It's the most incendiary TV ad in the race for governor so far.
An empty Volvo station wagon sits in a desolate parking lot. Its alarm pulses. The driver's side door hangs open. Groceries litter the ground.
"It was my niece," a woman's voice says. "If Nathan Deal had won his fight to weaken the rape shield law, and my niece took the stand, she would have been forced to defend what she wore and that she didn’t deserve to be raped."
Supporters of Democratic candidate Roy Barnes, whose campaign authorized the ad, said the actions of Deal, a Republican, show he doesn't protect women's interests.
Deal's camp called it a new low in a political season dominated by negative attacks and reminded voters Deal was once a prosecutor who put rapists in jail. They also accused Barnes of being soft on child molesters.
Barnes and Deal face off Nov. 2.
All the ugliness of using victims for political gain aside, is there any truth to the ad? Did Deal really fight to weaken the rape shield law?
Barnes' evidence is a heated, well-documented 1991 General Assembly battle over the state's rape shield law. It pitted Deal against an alliance of women's and victims' rights advocates and prosecutors.
The law, established in 1976, blocks defense attorneys from entering a victim's sexual history into evidence in court under most circumstances. This barred evidence includes whether she has a reputation for promiscuity and her "mode of dress."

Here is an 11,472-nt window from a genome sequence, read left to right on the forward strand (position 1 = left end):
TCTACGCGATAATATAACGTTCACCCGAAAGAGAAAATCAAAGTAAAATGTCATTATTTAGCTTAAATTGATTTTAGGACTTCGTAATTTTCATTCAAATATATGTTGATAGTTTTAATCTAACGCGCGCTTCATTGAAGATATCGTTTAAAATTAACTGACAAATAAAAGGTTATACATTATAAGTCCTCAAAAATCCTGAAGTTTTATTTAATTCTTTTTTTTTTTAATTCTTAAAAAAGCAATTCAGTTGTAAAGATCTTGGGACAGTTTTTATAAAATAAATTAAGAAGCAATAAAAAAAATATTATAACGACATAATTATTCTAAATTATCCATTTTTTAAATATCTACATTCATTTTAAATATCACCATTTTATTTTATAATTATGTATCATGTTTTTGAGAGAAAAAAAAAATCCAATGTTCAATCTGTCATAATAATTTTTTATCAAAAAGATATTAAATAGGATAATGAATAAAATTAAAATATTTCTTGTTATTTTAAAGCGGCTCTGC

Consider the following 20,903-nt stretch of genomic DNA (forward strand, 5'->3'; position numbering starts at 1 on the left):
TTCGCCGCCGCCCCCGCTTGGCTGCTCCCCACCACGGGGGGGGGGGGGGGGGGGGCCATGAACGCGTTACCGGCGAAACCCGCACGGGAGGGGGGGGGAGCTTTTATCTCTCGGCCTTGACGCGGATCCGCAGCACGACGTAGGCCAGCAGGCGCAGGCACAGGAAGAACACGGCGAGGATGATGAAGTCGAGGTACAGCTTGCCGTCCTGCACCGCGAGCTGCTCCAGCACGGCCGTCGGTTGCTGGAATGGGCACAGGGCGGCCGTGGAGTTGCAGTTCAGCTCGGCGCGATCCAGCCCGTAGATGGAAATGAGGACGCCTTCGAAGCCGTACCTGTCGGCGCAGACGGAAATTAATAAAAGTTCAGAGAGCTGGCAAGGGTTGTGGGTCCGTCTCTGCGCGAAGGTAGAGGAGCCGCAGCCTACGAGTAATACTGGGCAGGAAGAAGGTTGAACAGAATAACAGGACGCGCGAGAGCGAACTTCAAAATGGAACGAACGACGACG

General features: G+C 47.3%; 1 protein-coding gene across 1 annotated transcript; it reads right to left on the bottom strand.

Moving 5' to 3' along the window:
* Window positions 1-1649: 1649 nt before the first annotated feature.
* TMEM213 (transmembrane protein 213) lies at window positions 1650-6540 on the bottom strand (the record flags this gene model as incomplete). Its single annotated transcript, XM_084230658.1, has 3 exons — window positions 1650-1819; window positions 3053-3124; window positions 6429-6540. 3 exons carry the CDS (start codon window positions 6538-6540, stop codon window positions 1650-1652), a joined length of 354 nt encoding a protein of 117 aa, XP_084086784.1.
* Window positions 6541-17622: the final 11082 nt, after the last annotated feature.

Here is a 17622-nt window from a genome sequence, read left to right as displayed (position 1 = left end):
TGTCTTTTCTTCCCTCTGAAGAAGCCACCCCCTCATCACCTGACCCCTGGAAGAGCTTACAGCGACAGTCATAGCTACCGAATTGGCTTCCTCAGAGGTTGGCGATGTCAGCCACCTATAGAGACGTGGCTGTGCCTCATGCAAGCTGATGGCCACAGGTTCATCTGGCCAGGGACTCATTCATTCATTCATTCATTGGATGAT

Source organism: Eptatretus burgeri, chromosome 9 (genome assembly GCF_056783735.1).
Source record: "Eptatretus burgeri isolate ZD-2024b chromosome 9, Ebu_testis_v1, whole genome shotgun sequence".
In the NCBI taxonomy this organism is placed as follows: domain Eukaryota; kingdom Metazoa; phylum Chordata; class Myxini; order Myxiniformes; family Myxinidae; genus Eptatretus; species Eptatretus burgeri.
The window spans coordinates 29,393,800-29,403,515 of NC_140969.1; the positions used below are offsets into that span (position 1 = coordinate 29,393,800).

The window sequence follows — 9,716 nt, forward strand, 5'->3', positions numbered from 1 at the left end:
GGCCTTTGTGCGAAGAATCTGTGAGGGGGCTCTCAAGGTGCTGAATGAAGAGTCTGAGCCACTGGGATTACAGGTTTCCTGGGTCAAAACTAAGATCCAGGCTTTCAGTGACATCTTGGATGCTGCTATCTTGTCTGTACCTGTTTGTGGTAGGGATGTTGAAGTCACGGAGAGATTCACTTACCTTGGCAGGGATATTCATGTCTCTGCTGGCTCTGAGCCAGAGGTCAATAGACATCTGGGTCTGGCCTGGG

Deal, who was Senate president pro tem at the time, sponsored a 164-page bill that would have overhauled Georgia's rules of evidence. These are the state's rules on what kinds of evidence is admissible in court.
Then and now, these rules were a patchwork based on old Georgia code. There is a decades-old movement to update them by making them more like federal rules of evidence.
Supporters of this broad-ranging change think the federal rules are more cohesive and in certain cases better.
The movement has supporters at the State Bar of Georgia, which produced the bill Deal introduced in 1991.
Women's rights advocates, victim advocates, prosecutors and others were furious that the Bar's proposal included changes to the rape shield law. In a meeting with Deal, his opposition warned that they would make it a "major issue of the General Assembly session, and the next session if necessary," according to an article in The Atlanta Journal-Constitution.
Deal moved ahead without their support, but the opposition galvanized against him. Women barraged their legislators with phone calls of protest and filled the chambers of the state Senate to show their solidarity.
A headline in what was then called the Fulton County Daily Report, the state's major legal news publication, warned "New Rules of Evidence Threatened Rape Shield."
A Columbus Ledger-Enquirer editorial described Deal's bill as a "Neanderthal law."
Deal bowed to pressure and amended the bill to address their concerns, but the damage was done. It passed the Senate but never made it out of committee in the state House.